In terms of defensive pass rush, the only new name is Florida transfer David Reese, who has yet to record a career sack in four active seasons. Much rides on the presumption that Brett Johnson can create a consistent interior push.
This is a long way of saying that it is entirely possible that, despite all of the change, Cal’s two biggest weaknesses will not be appreciably different in 2023.
And in this scenario, you have a 2023 season that is largely similar to 2022. An offense that has too many drives ended by negative plays, and a defense that can’t get off the field themselves as high end QBs get too much time to carve up a secondary that is good, but not perfect. Sam Jackson does make a handful of plays with his legs, but for every broken play that he saves, there is another play where he’s forced to make a decision too quickly, and it turns out to be the wrong decision.
And worse, the schedule is tougher. Five of nine Pac-12 games on the road. Five teams ranked in the pre-season top 18, plus another two teams in the also-receiving-votes category. A tough road game against a mid-tier AAC team. The pre-season media #2 team in the best FCS conference in the country. Likely wins are few and far between, and the schedule has plenty of plausible upsets.
If things go awry it’s easy to pencil in five virtually automatic losses, plus likely losses to Auburn and UCLA. Give Cal a win over Idaho and another win over somebody else (ASU? North Texas? Stanford?), and that’s a 2-10 season in the year Cal most needs to show proof they can be competitive. The ACC says no thanks, the Big-12 and Big-10 stay away, and Cal is faced with
Most Likely Scenario
Depth is a great thing to have in football. But it’s not a substitution for top end talent. Cal’s portal additions absolutely raised the floor, largely by protecting Cal from major injury impacts. But as it turns out, bringing in ~20 guys who play football as well as the guys already on the roster doesn’t drastically change the win/loss calculus.
The secondary is the best example of this phenomenon - Cal has roughly 12-14 dudes who they’re probably comfortable putting into the rotation, and that has value. But are the portal additions significant improvements on the solid dudes they already had? Maybe on the margins, but if Cal ran out a secondary made entirely of returners I think we’d be in solid shape too.
There has been enough turnover that there is more uncertainty than usual, which is why there is a greater gap between my best case and worst case scenarios. I would not idly dismiss the possibility that this team can be much better than last year, but I would not dismiss the possibility that things to very wrong either. But ultimately, I suspect that Cal has significantly raised the floor for the 2023 season, but not the ceiling.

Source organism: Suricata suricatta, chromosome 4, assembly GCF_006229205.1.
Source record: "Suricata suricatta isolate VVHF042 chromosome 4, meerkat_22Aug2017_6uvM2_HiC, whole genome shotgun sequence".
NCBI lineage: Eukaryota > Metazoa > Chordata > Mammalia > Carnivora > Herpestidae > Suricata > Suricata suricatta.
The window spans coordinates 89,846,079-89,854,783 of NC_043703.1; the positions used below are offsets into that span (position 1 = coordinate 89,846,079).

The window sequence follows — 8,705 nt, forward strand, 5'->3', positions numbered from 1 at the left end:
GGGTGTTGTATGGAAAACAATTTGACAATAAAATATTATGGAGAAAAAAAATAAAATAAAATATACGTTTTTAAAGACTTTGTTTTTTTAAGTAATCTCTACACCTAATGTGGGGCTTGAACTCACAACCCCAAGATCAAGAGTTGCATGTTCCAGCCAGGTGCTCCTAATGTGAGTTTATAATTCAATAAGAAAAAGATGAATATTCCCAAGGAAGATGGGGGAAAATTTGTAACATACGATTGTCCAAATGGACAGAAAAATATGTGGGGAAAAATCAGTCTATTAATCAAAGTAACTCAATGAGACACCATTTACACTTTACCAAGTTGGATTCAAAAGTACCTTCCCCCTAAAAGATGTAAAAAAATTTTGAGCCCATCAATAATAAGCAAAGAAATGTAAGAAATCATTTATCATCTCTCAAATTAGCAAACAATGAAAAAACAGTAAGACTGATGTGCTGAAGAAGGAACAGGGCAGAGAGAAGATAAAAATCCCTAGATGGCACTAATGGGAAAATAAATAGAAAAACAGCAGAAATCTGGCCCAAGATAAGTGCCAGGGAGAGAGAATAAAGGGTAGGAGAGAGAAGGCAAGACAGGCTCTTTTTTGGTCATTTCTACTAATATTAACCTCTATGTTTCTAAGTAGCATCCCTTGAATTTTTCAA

Raising the floor has value - I think this depth of talent means that the coaching staff will be more likely to find positive answers at a few different positions and will weather injuries better, and that means that awful losses like last year’s Colorado game are less likely. If the 2023 roster played against Cal’s 2022 schedule, I think they would go bowling, maybe with margin to spare. I’d bet on the 2023 Bears to do well against the weaker teams on the 2023 schedule.
Ahh, but then we come to the schedule again. Cal should be able to out-talent Idaho and North Texas. ASU and Stanford should be messes. But that’s where likely wins dry up.
If you’re hoping that Cal will deliver on upside, you are resting all kinds of hope on the arms and legs of Sam Jackson. Football is not solely a game of QB match-ups, but for Cal to compete with the best teams on their schedule, they will likely need Jackson (or Finley or Mendoza) to not be completely overmatched compared to the many NFL-bound QBs set to terrorize Pac-12 defenses this year. I think there are reasons to be intrigued and reasons to be cautious, but ultimately expecting a first year QB playing behind a likely iffy line to lead Cal to wins against established teams is a bridge too far.
Put me down for 5-7, and don’t ask me what that means for Cal’s efforts to find a conference to call home, because I don’t want to think about it.